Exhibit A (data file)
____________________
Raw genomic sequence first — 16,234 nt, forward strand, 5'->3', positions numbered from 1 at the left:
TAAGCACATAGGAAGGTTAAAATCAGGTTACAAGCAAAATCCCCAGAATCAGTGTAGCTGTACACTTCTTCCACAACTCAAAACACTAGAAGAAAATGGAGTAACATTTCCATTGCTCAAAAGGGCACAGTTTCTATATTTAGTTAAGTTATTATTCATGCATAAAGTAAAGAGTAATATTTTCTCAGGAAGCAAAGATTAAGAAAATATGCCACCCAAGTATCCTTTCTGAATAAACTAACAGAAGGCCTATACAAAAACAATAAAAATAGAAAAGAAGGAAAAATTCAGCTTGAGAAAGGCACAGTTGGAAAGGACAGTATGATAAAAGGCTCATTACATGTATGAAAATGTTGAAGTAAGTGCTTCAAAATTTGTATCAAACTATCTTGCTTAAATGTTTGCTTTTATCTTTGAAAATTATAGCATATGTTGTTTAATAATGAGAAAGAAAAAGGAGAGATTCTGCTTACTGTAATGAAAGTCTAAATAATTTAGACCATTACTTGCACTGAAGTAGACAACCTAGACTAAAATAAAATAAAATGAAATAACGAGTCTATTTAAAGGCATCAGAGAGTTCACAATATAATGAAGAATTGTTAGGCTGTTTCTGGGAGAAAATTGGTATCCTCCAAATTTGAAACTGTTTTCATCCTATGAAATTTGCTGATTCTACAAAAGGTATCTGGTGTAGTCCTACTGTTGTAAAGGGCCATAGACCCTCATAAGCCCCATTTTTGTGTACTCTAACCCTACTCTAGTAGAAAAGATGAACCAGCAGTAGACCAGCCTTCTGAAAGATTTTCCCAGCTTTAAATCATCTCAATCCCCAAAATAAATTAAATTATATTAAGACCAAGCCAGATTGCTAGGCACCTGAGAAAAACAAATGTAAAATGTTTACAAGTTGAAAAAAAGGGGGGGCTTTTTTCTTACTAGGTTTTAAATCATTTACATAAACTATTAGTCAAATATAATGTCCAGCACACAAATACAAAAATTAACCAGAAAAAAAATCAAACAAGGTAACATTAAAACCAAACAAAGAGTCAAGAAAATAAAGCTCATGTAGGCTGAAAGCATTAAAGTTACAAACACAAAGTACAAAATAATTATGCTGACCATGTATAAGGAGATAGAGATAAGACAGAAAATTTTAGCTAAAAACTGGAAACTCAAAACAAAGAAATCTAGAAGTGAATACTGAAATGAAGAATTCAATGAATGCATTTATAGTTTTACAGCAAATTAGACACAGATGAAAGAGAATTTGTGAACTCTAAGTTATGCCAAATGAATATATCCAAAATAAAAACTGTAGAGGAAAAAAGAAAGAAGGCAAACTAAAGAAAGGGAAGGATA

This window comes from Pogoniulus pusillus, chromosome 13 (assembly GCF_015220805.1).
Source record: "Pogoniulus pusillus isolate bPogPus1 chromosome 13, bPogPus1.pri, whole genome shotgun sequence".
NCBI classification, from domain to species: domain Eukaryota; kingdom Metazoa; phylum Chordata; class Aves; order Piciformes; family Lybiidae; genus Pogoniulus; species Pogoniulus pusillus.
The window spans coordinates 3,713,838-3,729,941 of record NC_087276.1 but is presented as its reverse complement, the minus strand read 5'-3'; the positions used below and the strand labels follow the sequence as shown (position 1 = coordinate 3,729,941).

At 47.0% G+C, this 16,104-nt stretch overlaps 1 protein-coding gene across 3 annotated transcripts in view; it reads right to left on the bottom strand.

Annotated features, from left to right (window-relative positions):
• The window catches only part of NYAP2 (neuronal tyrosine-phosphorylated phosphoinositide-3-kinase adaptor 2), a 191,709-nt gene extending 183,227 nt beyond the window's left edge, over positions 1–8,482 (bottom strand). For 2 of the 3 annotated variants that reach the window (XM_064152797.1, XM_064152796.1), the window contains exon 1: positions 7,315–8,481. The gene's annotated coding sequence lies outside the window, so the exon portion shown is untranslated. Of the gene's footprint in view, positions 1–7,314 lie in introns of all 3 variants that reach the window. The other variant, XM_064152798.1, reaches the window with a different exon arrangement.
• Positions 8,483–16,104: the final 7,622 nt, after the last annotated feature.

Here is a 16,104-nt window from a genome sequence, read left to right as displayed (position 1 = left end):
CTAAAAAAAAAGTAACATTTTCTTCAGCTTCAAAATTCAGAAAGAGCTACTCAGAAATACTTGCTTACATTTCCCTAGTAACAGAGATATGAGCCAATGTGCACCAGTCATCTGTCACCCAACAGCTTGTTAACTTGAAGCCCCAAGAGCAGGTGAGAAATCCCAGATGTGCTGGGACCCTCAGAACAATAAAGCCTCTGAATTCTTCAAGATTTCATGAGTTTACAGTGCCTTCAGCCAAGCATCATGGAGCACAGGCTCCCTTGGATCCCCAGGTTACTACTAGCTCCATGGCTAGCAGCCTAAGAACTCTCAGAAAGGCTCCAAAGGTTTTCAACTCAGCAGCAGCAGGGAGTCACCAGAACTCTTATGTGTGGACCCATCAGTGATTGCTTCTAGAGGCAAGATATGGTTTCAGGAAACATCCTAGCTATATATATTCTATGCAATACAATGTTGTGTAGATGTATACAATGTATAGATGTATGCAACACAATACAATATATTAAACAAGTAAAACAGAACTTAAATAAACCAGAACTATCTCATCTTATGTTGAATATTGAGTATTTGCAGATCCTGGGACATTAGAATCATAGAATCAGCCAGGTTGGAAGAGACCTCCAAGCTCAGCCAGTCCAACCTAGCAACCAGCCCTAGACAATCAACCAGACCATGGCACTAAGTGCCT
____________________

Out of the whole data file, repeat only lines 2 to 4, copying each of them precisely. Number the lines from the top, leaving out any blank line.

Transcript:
TAAGCACATAGGAAGGTTAAAATCAGGTTACAAGCAAAATCCCCAGAATCAGTGTAGCTGTACACTTCTTCCACAACTCAAAACACTAGAAGAAAATGGAGTAACATTTCCATTGCTCAAAAGGGCACAGTTTCTATATTTAGTTAAGTTATTATTCATGCATAAAGTAAAGAGTAATATTTTCTCAGGAAGCAAAGATTAAGAAAATATGCCACCCAAGTATCCTTTCTGAATAAACTAACAGAAGGCCTATACAAAAACAATAAAAATAGAAAAGAAGGAAAAATTCAGCTTGAGAAAGGCACAGTTGGAAAGGACAGTATGATAAAAGGCTCATTACATGTATGAAAATGTTGAAGTAAGTGCTTCAAAATTTGTATCAAACTATCTTGCTTAAATGTTTGCTTTTATCTTTGAAAATTATAGCATATGTTGTTTAATAATGAGAAAGAAAAAGGAGAGATTCTGCTTACTGTAATGAAAGTCTAAATAATTTAGACCATTACTTGCACTGAAGTAGACAACCTAGACTAAAATAAAATAAAATGAAATAACGAGTCTATTTAAAGGCATCAGAGAGTTCACAATATAATGAAGAATTGTTAGGCTGTTTCTGGGAGAAAATTGGTATCCTCCAAATTTGAAACTGTTTTCATCCTATGAAATTTGCTGATTCTACAAAAGGTATCTGGTGTAGTCCTACTGTTGTAAAGGGCCATAGACCCTCATAAGCCCCATTTTTGTGTACTCTAACCCTACTCTAGTAGAAAAGATGAACCAGCAGTAGACCAGCCTTCTGAAAGATTTTCCCAGCTTTAAATCATCTCAATCCCCAAAATAAATTAAATTATATTAAGACCAAGCCAGATTGCTAGGCACCTGAGAAAAACAAATGTAAAATGTTTACAAGTTGAAAAAAAGGGGGGGCTTTTTTCTTACTAGGTTTTAAATCATTTACATAAACTATTAGTCAAATATAATGTCCAGCACACAAATACAAAAATTAACCAGAAAAAAAATCAAACAAGGTAACATTAAAACCAAACAAAGAGTCAAGAAAATAAAGCTCATGTAGGCTGAAAGCATTAAAGTTACAAACACAAAGTACAAAATAATTATGCTGACCATGTATAAGGAGATAGAGATAAGACAGAAAATTTTAGCTAAAAACTGGAAACTCAAAACAAAGAAATCTAGAAGTGAATACTGAAATGAAGAATTCAATGAATGCATTTATAGTTTTACAGCAAATTAGACACAGATGAAAGAGAATTTGTGAACTCTAAGTTATGCCAAATGAATATATCCAAAATAAAAACTGTAGAGGAAAAAAGAAAGAAGGCAAACTAAAGAAAGGGAAGGATA

This window comes from Pogoniulus pusillus, chromosome 13 (assembly GCF_015220805.1).
Source record: "Pogoniulus pusillus isolate bPogPus1 chromosome 13, bPogPus1.pri, whole genome shotgun sequence".